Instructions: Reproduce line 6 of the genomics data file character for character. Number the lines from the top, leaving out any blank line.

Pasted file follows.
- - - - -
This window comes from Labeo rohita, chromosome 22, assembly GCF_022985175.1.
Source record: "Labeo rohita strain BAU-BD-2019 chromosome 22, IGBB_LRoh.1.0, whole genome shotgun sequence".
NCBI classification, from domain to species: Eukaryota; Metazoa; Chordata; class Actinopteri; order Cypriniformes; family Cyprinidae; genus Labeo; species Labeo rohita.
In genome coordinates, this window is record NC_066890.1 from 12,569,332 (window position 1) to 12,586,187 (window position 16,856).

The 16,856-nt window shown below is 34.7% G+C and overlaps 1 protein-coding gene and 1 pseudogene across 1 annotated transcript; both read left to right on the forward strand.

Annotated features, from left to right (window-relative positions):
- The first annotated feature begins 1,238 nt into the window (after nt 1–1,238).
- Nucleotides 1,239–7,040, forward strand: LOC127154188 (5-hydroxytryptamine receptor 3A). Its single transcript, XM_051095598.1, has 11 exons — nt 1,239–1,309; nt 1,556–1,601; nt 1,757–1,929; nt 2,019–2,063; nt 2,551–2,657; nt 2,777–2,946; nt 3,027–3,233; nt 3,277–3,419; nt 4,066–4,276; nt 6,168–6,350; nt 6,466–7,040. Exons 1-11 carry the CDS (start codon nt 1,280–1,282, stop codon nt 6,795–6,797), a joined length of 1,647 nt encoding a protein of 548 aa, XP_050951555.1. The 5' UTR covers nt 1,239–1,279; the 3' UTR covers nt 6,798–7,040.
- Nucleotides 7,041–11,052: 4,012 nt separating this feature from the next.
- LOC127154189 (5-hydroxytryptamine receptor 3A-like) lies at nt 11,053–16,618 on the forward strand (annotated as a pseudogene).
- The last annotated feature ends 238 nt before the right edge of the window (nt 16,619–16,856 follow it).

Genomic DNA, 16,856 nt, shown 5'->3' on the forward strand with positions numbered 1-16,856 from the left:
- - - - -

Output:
Annotated features, from left to right (window-relative positions):